New role and tensions with the Troika-government

The UGTT is since 2011 led by current (its 13th) secretary-general Houcine Abbassi. In the aftermath of the revolution the union continued to play an important role in mobilizing people to demonstrate against two transition governments that were led by former ministers of Ben Ali. Nevertheless, after the first and free elections in Tunisian history it had to deal with a legitimate government composed of Ennahda (Islamist), CPR and Ettakatol (both center left).

The relationship between the union and more specifically Ennahda has at times been problematic. Considering the history of the union there is generally seen nothing new to (sometimes ) a problematic relationship between the UGTT at one hand and the government at the other. Nevertheless, the problematic relationship that at a certain moment looked like having become an open power struggle might be deeper than mere political differences. Due to the fact that Ennahda (and other Islamists) have been severely persecuted by the former regime they never really had a chance to become involved in the UGTT or any type of labor activism. It is therefore fair to say that although the UGTT is politically neutral in its outlook it does bear more non-Islamists (such as nationalists or socialists) among its members than it does Islamists, or “Nahdaouis” to be more specific (a term used for members of sympathizers of Ennahda). Although after the revolution Islamists have also joined the union with most of them coming from the private sector. Examples of the open power struggle between the UGTT and Nahda-led government are numereous, from continuous nationwide demonstrations demanding salaries to be increased that visibly annoyed (back then) Nahda prime-mister Hamadi Jebali, to the demonstrations in rural Siliana – backed by the union – demanding that the mayor should be replaced that led to days of clashes between security forces and demonstrators. Some of the increasing tension between the union and Ennahda led to attacks on UGTT offices or meetings and accusations that Ennahda “or one of its militia’s” is responsible for the violence, followed up by the union declaring that it would hold a “national strike”. Ennahda and some of its politicians on the other hand accused the union of becoming “too involved in politics” and trying to “obstruct the government’s work”.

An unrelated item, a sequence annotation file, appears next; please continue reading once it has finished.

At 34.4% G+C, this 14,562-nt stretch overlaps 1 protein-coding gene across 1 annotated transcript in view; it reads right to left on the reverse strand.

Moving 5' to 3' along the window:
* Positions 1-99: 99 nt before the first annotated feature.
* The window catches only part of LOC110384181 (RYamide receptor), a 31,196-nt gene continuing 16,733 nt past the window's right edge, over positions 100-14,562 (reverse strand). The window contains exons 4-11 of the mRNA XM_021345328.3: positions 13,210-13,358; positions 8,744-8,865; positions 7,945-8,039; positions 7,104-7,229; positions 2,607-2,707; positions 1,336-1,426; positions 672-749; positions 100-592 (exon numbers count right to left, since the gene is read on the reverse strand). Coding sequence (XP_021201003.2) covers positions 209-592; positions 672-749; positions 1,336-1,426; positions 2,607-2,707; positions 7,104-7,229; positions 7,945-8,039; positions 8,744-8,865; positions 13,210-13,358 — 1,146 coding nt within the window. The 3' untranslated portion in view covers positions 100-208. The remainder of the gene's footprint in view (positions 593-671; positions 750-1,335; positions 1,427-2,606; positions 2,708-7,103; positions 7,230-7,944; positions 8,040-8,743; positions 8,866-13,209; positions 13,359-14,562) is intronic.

Coming to terms

For the last six months it seems the UGTT and Ennahda have come to terms with each other. After tension between the two increased a dialogue was held “to spark the crisis that doesn’t benefit Tunisia in any way”. Other political parties were also involved in the national dialogue and all parties involved (including the union) came to a common understanding in how to solve the crisis. From that moment on the open power struggle between Ennahda and the UGTT decreased. President of Ennahda, Rashed al-Ghannoushi, expressed in an interview with a foreign journalist his faith in the neutrality of the UGTT and dismissed the possibility that it would take the role of the Egyptian army in staging a coup against Nahda-led government. Moreover, it now seems that the UGTT becomes more important in its role as a mediator between the government and the opposition. After the second assassination last month of Member of Parliament (MP) Muhammad Brahmi a crisis swept the country that still has to be resolved. President of Parliament Mustapha Ben Jaafar suspended the parliament temporarily while reaching out to the UGTT in helping to solve the crisis through its mediation.

It is walking a thin line between struggling for labor rights and social-economic issues and not trying to be too involved in politics. Although the relationship between the UGTT and the government (pre and post-revolution) has at times always been problematic it seems promising that the union is getting closer to fulfill a (national) role as a mediator between different parties.